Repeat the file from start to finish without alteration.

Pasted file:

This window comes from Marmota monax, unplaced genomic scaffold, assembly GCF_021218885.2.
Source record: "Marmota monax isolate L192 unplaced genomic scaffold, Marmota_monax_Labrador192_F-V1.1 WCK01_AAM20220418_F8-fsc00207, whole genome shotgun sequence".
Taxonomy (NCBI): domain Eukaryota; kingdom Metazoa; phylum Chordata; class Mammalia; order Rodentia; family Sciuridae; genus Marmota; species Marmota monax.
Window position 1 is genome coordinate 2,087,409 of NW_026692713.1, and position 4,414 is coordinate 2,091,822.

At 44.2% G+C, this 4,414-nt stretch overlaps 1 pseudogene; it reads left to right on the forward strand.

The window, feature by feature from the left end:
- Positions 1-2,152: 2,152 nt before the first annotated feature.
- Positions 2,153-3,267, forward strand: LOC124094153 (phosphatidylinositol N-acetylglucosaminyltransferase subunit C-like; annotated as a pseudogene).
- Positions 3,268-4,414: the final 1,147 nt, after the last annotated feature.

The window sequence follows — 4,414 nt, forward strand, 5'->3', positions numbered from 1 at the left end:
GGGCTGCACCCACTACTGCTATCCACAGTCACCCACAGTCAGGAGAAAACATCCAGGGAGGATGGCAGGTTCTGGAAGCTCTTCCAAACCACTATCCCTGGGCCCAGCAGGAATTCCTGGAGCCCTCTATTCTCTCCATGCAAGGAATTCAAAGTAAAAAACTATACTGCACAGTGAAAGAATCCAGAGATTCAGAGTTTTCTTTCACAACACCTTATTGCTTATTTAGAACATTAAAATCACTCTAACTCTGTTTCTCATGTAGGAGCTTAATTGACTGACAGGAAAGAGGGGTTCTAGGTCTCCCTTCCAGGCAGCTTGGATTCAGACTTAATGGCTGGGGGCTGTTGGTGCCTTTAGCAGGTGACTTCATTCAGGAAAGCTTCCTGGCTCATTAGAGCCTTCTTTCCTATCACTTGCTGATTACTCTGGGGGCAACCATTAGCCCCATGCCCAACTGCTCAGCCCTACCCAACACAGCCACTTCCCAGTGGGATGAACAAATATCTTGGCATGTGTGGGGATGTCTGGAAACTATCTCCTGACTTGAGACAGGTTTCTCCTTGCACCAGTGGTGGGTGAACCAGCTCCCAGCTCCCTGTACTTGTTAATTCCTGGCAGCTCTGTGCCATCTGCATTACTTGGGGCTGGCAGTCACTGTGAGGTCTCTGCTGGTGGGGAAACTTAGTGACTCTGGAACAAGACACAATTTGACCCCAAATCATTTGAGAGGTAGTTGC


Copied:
This window comes from Marmota monax, unplaced genomic scaffold, assembly GCF_021218885.2.
Source record: "Marmota monax isolate L192 unplaced genomic scaffold, Marmota_monax_Labrador192_F-V1.1 WCK01_AAM20220418_F8-fsc00207, whole genome shotgun sequence".
Taxonomy (NCBI): domain Eukaryota; kingdom Metazoa; phylum Chordata; class Mammalia; order Rodentia; family Sciuridae; genus Marmota; species Marmota monax.
Window position 1 is genome coordinate 2,087,409 of NW_026692713.1, and position 4,414 is coordinate 2,091,822.

At 44.2% G+C, this 4,414-nt stretch overlaps 1 pseudogene; it reads left to right on the forward strand.

The window, feature by feature from the left end:
- Positions 1-2,152: 2,152 nt before the first annotated feature.
- Positions 2,153-3,267, forward strand: LOC124094153 (phosphatidylinositol N-acetylglucosaminyltransferase subunit C-like; annotated as a pseudogene).
- Positions 3,268-4,414: the final 1,147 nt, after the last annotated feature.

The window sequence follows — 4,414 nt, forward strand, 5'->3', positions numbered from 1 at the left end:
GGGCTGCACCCACTACTGCTATCCACAGTCACCCACAGTCAGGAGAAAACATCCAGGGAGGATGGCAGGTTCTGGAAGCTCTTCCAAACCACTATCCCTGGGCCCAGCAGGAATTCCTGGAGCCCTCTATTCTCTCCATGCAAGGAATTCAAAGTAAAAAACTATACTGCACAGTGAAAGAATCCAGAGATTCAGAGTTTTCTTTCACAACACCTTATTGCTTATTTAGAACATTAAAATCACTCTAACTCTGTTTCTCATGTAGGAGCTTAATTGACTGACAGGAAAGAGGGGTTCTAGGTCTCCCTTCCAGGCAGCTTGGATTCAGACTTAATGGCTGGGGGCTGTTGGTGCCTTTAGCAGGTGACTTCATTCAGGAAAGCTTCCTGGCTCATTAGAGCCTTCTTTCCTATCACTTGCTGATTACTCTGGGGGCAACCATTAGCCCCATGCCCAACTGCTCAGCCCTACCCAACACAGCCACTTCCCAGTGGGATGAACAAATATCTTGGCATGTGTGGGGATGTCTGGAAACTATCTCCTGACTTGAGACAGGTTTCTCCTTGCACCAGTGGTGGGTGAACCAGCTCCCAGCTCCCTGTACTTGTTAATTCCTGGCAGCTCTGTGCCATCTGCATTACTTGGGGCTGGCAGTCACTGTGAGGTCTCTGCTGGTGGGGAAACTTAGTGACTCTGGAACAAGACACAATTTGACCCCAAATCATTTGAGAGGTAGTTGC